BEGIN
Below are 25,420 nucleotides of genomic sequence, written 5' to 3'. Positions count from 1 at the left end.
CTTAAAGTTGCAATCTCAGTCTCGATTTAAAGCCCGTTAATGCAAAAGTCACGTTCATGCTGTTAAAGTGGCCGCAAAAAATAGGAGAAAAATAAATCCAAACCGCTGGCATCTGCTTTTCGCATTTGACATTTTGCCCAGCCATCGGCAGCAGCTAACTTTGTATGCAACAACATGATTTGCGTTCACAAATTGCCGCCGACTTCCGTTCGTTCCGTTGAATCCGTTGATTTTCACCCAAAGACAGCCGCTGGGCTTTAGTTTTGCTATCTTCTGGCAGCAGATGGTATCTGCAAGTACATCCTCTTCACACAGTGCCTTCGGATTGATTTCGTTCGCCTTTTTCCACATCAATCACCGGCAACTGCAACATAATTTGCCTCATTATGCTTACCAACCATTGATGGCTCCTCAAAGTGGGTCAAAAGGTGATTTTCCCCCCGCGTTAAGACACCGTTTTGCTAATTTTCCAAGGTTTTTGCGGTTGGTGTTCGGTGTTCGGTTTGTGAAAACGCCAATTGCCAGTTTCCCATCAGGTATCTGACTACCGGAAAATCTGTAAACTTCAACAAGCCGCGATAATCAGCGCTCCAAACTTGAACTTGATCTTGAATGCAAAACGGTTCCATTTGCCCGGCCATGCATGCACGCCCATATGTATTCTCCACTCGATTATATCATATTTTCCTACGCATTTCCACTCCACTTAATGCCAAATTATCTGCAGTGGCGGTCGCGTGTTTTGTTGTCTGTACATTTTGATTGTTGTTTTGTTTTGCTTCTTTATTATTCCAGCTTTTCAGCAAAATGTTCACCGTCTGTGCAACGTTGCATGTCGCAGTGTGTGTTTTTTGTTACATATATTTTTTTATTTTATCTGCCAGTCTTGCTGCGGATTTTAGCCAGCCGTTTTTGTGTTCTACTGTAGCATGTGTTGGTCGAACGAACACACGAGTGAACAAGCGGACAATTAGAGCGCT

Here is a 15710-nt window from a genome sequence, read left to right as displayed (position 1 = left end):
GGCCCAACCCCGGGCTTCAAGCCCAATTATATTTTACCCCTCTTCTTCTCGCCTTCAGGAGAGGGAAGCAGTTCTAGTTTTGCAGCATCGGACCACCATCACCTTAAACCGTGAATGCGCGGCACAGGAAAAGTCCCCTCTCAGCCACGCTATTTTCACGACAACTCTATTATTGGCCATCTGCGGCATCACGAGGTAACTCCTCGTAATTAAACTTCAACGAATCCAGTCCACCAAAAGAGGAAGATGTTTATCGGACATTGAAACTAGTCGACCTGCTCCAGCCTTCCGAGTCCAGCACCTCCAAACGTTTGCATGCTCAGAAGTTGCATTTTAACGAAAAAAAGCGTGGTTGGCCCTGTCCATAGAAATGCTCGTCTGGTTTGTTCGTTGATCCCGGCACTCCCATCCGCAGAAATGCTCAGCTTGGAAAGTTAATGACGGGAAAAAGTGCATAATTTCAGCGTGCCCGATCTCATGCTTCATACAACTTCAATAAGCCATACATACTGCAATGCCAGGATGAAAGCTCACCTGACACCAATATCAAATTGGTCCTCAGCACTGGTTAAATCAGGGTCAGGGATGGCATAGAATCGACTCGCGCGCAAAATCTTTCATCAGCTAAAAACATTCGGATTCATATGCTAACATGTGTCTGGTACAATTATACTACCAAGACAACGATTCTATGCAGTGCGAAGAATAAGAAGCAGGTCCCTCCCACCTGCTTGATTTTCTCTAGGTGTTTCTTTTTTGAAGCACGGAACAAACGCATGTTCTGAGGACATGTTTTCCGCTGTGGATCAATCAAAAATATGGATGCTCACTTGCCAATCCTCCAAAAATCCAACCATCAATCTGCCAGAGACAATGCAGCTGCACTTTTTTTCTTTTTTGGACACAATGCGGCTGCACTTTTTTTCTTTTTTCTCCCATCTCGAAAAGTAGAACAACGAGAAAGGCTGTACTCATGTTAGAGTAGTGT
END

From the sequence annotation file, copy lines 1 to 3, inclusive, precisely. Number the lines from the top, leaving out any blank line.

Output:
Below are 25,420 nucleotides of genomic sequence, written 5' to 3'. Positions count from 1 at the left end.
CTTAAAGTTGCAATCTCAGTCTCGATTTAAAGCCCGTTAATGCAAAAGTCACGTTCATGCTGTTAAAGTGGCCGCAAAAAATAGGAGAAAAATAAATCCAAACCGCTGGCATCTGCTTTTCGCATTTGACATTTTGCCCAGCCATCGGCAGCAGCTAACTTTGTATGCAACAACATGATTTGCGTTCACAAATTGCCGCCGACTTCCGTTCGTTCCGTTGAATCCGTTGATTTTCACCCAAAGACAGCCGCTGGGCTTTAGTTTTGCTATCTTCTGGCAGCAGATGGTATCTGCAAGTACATCCTCTTCACACAGTGCCTTCGGATTGATTTCGTTCGCCTTTTTCCACATCAATCACCGGCAACTGCAACATAATTTGCCTCATTATGCTTACCAACCATTGATGGCTCCTCAAAGTGGGTCAAAAGGTGATTTTCCCCCCGCGTTAAGACACCGTTTTGCTAATTTTCCAAGGTTTTTGCGGTTGGTGTTCGGTGTTCGGTTTGTGAAAACGCCAATTGCCAGTTTCCCATCAGGTATCTGACTACCGGAAAATCTGTAAACTTCAACAAGCCGCGATAATCAGCGCTCCAAACTTGAACTTGATCTTGAATGCAAAACGGTTCCATTTGCCCGGCCATGCATGCACGCCCATATGTATTCTCCACTCGATTATATCATATTTTCCTACGCATTTCCACTCCACTTAATGCCAAATTATCTGCAGTGGCGGTCGCGTGTTTTGTTGTCTGTACATTTTGATTGTTGTTTTGTTTTGCTTCTTTATTATTCCAGCTTTTCAGCAAAATGTTCACCGTCTGTGCAACGTTGCATGTCGCAGTGTGTGTTTTTTGTTACATATATTTTTTTATTTTATCTGCCAGTCTTGCTGCGGATTTTAGCCAGCCGTTTTTGTGTTCTACTGTAGCATGTGTTGGTCGAACGAACACACGAGTGAACAAGCGGACAATTAGAGCGCT

Here is a 15710-nt window from a genome sequence, read left to right as displayed (position 1 = left end):